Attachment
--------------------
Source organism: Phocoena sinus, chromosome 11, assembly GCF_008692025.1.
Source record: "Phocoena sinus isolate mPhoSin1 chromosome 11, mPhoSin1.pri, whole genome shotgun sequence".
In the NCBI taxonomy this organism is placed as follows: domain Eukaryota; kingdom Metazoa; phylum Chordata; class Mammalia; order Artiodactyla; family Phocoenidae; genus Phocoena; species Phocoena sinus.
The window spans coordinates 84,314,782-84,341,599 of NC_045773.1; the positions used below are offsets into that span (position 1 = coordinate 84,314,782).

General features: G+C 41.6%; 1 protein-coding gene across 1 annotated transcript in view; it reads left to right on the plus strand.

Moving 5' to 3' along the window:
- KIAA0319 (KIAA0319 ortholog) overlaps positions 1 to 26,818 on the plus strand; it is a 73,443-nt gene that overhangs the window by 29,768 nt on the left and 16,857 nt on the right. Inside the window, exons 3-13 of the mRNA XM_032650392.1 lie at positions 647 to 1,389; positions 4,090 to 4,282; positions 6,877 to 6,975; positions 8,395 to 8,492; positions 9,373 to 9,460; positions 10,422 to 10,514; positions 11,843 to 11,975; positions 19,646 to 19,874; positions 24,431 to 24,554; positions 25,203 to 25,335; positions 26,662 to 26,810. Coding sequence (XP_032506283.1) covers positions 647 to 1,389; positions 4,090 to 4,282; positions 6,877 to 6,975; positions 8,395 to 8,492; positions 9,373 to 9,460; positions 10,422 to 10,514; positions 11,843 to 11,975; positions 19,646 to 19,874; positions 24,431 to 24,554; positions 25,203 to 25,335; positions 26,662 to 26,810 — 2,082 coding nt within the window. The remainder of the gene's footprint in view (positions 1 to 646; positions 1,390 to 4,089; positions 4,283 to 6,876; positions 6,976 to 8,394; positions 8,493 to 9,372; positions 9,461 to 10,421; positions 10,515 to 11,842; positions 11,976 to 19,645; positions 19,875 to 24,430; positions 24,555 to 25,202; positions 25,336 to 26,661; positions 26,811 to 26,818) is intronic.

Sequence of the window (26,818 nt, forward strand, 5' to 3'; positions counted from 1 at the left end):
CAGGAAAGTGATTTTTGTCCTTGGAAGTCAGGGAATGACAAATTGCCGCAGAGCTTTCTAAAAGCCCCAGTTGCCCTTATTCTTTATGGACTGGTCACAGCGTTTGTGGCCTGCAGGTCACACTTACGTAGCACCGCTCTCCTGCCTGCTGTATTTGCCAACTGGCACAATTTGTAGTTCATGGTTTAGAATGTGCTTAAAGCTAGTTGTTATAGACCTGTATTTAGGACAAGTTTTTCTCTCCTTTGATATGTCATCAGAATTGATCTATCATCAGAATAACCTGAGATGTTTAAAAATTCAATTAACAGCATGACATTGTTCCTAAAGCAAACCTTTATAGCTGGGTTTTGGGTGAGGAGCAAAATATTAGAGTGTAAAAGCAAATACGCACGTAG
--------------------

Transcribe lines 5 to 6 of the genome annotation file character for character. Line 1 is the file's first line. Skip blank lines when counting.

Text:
General features: G+C 41.6%; 1 protein-coding gene across 1 annotated transcript in view; it reads left to right on the plus strand.

Moving 5' to 3' along the window: